Existential threat or minor speedbump? How extreme weather shifts may impact ingredient sourcing, animal health
Weather has always represented one of agriculture’s greatest challenges.
“As one producer told me one time,” recalls Jerry Hatfield, “he says, you know, if I knew what the weather was going to be, I’d know how to farm. And I told him that if I knew what the weather was going to be, he couldn’t afford to talk to me.”
Hatfield, a former laboratory director and plant physiologist for the U. S. Department of Agriculture’s (USDA) Agricultural Research Service (ARS), is one of the world’s leading experts on the impact of climate and extreme weather on ecosystems, crops and livestock production. In 2007, his work on climate change made him a joint recipient of the Nobel Peace Prize. And these days, producers can’t afford to not talk to him — industry and academics leaders keep him busy with their questions about the weather of the future, in spite of the fact that he’s technically retired.
As any farmer knows, trying to forecast the weather is always a fickle endeavor. But there are some things, Hatfield and other experts agree, that are becoming increasingly clear. As the climate continues to warm in response to increased greenhouse gases in the Earth’s atmosphere, where and how we produce crops will need to change with it, Hatfield says. The nutritional needs of livestock will change as they adapt to warmer nights and less relief from the hot daytime sun.
And the more things change, the more they’re going to stay the same — at least with respect to predicting the weather. Because as the climate warms, Hatfield says, the weather will become less predictable, requiring feed producers to prepare for ongoing, long-term volatility in commodity markets.
“Let’s not be so pessimistic in this whole thing that we say, well, there is nothing we can do, so let’s not do anything,” Hatfield says. “We need to be much more proactive in the way we think about this problem, and adaptation strategies that allow us to reduce the impact of climate and weather variability.”
1. More soybeans, less corn
When it comes to crop production, experts agree, the impacts of climate change can be sorted into two broad categories. Increased temperatures will influence the kinds of crops we produce, and they will shift the production of those crops to more northern latitudes.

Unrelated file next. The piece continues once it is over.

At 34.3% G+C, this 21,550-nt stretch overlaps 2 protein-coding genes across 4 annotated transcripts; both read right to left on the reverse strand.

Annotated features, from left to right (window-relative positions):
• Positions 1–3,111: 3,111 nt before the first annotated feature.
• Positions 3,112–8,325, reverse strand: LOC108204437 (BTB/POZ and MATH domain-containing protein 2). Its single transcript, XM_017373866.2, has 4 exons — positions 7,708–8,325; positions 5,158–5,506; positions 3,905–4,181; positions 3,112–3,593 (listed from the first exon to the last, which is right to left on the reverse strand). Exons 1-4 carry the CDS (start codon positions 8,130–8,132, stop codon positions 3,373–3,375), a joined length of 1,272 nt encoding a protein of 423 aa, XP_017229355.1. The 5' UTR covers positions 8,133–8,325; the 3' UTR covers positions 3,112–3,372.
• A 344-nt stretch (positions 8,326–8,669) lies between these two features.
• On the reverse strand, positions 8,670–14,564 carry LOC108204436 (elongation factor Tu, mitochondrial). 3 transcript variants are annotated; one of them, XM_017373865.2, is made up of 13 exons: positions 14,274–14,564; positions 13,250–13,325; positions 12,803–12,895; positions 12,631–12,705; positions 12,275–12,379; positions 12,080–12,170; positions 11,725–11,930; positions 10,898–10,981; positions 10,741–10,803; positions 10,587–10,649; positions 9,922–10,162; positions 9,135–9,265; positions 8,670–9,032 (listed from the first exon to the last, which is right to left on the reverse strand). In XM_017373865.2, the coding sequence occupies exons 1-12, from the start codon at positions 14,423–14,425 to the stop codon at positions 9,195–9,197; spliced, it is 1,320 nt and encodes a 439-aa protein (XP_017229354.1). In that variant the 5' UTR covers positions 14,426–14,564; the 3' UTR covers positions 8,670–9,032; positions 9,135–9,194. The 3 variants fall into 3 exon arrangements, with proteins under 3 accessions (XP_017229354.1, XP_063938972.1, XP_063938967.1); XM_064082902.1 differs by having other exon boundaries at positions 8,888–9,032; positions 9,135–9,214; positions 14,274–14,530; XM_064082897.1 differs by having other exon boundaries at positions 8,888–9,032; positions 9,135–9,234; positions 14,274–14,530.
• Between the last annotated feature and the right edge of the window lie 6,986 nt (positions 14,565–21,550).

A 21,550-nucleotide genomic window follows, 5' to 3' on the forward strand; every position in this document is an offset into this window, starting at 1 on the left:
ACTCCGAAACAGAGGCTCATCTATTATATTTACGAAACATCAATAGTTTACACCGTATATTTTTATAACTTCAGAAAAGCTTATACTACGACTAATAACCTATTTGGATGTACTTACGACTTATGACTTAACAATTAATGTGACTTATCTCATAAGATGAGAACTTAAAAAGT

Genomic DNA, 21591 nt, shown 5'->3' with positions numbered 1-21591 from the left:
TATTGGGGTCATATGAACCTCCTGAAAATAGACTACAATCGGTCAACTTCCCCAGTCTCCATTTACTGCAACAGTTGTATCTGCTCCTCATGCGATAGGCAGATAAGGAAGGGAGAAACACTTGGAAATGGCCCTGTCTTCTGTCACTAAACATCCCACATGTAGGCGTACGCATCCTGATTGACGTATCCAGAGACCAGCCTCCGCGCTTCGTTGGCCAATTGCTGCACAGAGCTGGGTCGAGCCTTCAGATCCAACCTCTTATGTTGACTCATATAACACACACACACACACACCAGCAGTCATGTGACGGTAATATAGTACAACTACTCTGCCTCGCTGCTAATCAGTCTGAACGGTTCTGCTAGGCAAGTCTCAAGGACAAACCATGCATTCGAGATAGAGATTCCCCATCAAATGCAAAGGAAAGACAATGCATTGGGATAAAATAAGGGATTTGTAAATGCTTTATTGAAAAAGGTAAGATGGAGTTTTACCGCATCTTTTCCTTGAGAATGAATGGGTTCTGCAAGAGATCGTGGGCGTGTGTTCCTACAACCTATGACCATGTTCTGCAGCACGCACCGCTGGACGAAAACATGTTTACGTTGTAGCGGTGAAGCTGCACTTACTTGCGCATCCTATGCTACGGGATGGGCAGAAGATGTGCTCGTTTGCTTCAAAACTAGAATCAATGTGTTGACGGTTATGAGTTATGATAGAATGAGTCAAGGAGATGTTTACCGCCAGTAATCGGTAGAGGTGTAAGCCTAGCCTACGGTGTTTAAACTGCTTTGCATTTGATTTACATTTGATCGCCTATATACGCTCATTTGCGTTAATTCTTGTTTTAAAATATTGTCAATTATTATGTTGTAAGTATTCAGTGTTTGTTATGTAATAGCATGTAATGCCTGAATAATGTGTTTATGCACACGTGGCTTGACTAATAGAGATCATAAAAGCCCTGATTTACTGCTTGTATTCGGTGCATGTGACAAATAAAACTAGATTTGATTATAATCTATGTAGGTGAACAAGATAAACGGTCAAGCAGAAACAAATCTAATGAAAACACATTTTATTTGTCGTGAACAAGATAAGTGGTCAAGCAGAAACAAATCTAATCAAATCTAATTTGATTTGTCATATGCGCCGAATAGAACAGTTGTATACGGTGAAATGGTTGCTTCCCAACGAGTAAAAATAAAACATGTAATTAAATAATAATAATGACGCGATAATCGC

In an ideal season, the weather would deliver rain when it’s needed, and warm but not excessively hot growing conditions, says Monica Jean, an extension field crops educator for Michigan State University. While this is never guaranteed, it’s even less likely in a future where carbon emissions continue to increase and average temperatures continue to rise. A warming atmosphere, Jean explains, not only increases the chances a given region will experience extreme heat and drought. Warm air also has a greater capacity to hold water, and that means extreme precipitation and flooding will also become more common. The frequency of heavy precipitation has already climbed 27% to 37% in the eastern U.S. — and jumped 71% in the northeast.
This variability could be especially damaging to corn production, because of corn’s sensitivity to inclement weather during the pollination period, according to Heather Karsten, an associate professor of crop production ecology at The Pennsylvania State University. Soybeans, on the other hand, may be more resilient.
“Soybean seems to be one where there is more opportunity, because it can produce a crop as an indeterminate crop,” Karsten says. “It can keep flowering — it doesn’t only have an ear like a corn plant that would be terminated and unable to produce grain. … Models indicate that corn will be more limited, with more yield reduction in the significant climate change scenarios in the future, than perhaps soybeans or other crops.”
This doesn’t mean soybeans are invulnerable to climate change, Hatfield says. But they are a bit more resilient in terms of their ability to tolerate bad weather.
“In corn we’ve got stresses throughout the year. If we get stressed really early, we reduce the potential ear size, so we’ve already limited yield at that point. If we get really high temperatures, dry conditions during pollination, we can reduce grain set. And then if we get stresses during the grain filling period, we reduce kernel size, so that reduces yield,” Hatfield says. “Soybeans have more flexibility, but we do see impacts. Stress early in the season will see reduced pods per node, and stress later will reduce the number of seeds per pod. We see the same thing in wheat … ultimately all crops are very sensitive to the changes in climate that are going on.”
2. Moving the Corn Belt north
Climate change is also projected to extend the growing season in most regions of the U.S., with Northern states gaining as many as ten frost-free days per year, according to Jean. This doesn’t necessarily mean all those frost-free days will be conducive to crop production, or that adequate water or soil resources will be available to capitalize on them — but it could have some benefits for northern climes, which have already seen increased crop production and may be able to introduce double-cropping, Karsten says.
This isn’t just a far-distant future scenario, Hatfield says. “If you look at it, we’ve already moved the corn-soybean belt into North Dakota and South Dakota — the eastern third of both those states are as intense now as any place in the Corn Belt,” he says. “So we’ve already moved.”